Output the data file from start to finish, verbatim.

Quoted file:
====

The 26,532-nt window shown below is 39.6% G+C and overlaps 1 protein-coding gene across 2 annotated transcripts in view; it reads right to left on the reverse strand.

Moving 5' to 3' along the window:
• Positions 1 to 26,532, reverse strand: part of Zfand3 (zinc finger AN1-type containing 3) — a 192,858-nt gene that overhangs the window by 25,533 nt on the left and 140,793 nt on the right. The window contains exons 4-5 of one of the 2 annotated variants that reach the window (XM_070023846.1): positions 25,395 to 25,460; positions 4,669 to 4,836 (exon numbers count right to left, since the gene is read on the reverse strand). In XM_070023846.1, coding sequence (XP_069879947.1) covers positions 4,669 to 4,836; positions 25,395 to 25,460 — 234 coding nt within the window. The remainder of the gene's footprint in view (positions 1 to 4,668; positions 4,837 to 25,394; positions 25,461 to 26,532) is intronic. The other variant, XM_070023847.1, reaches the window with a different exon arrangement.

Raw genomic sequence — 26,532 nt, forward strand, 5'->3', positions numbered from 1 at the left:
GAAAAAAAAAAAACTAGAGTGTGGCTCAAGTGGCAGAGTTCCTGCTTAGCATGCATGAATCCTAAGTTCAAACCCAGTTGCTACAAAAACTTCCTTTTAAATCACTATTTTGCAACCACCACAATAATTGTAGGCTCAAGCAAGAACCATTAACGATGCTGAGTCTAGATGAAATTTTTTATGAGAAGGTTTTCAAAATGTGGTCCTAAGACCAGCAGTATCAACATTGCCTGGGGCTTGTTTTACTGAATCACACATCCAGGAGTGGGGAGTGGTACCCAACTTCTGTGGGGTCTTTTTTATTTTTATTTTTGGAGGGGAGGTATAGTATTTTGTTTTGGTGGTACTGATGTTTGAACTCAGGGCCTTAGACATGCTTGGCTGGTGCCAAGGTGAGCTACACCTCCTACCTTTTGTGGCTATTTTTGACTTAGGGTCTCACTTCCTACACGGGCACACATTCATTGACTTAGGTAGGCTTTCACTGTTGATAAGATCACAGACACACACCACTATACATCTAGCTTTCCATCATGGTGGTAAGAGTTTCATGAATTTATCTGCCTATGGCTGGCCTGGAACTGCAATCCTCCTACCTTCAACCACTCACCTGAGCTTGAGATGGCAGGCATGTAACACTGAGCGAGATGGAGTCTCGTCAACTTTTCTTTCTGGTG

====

The 26,532-nt window shown below is 39.6% G+C and overlaps 1 protein-coding gene across 2 annotated transcripts in view; it reads right to left on the reverse strand.

Moving 5' to 3' along the window:
• Positions 1 to 26,532, reverse strand: part of Zfand3 (zinc finger AN1-type containing 3) — a 192,858-nt gene that overhangs the window by 25,533 nt on the left and 140,793 nt on the right. The window contains exons 4-5 of one of the 2 annotated variants that reach the window (XM_070023846.1): positions 25,395 to 25,460; positions 4,669 to 4,836 (exon numbers count right to left, since the gene is read on the reverse strand). In XM_070023846.1, coding sequence (XP_069879947.1) covers positions 4,669 to 4,836; positions 25,395 to 25,460 — 234 coding nt within the window. The remainder of the gene's footprint in view (positions 1 to 4,668; positions 4,837 to 25,394; positions 25,461 to 26,532) is intronic. The other variant, XM_070023847.1, reaches the window with a different exon arrangement.

Raw genomic sequence — 26,532 nt, forward strand, 5'->3', positions numbered from 1 at the left:
GAAAAAAAAAAAACTAGAGTGTGGCTCAAGTGGCAGAGTTCCTGCTTAGCATGCATGAATCCTAAGTTCAAACCCAGTTGCTACAAAAACTTCCTTTTAAATCACTATTTTGCAACCACCACAATAATTGTAGGCTCAAGCAAGAACCATTAACGATGCTGAGTCTAGATGAAATTTTTTATGAGAAGGTTTTCAAAATGTGGTCCTAAGACCAGCAGTATCAACATTGCCTGGGGCTTGTTTTACTGAATCACACATCCAGGAGTGGGGAGTGGTACCCAACTTCTGTGGGGTCTTTTTTATTTTTATTTTTGGAGGGGAGGTATAGTATTTTGTTTTGGTGGTACTGATGTTTGAACTCAGGGCCTTAGACATGCTTGGCTGGTGCCAAGGTGAGCTACACCTCCTACCTTTTGTGGCTATTTTTGACTTAGGGTCTCACTTCCTACACGGGCACACATTCATTGACTTAGGTAGGCTTTCACTGTTGATAAGATCACAGACACACACCACTATACATCTAGCTTTCCATCATGGTGGTAAGAGTTTCATGAATTTATCTGCCTATGGCTGGCCTGGAACTGCAATCCTCCTACCTTCAACCACTCACCTGAGCTTGAGATGGCAGGCATGTAACACTGAGCGAGATGGAGTCTCGTCAACTTTTCTTTCTGGTG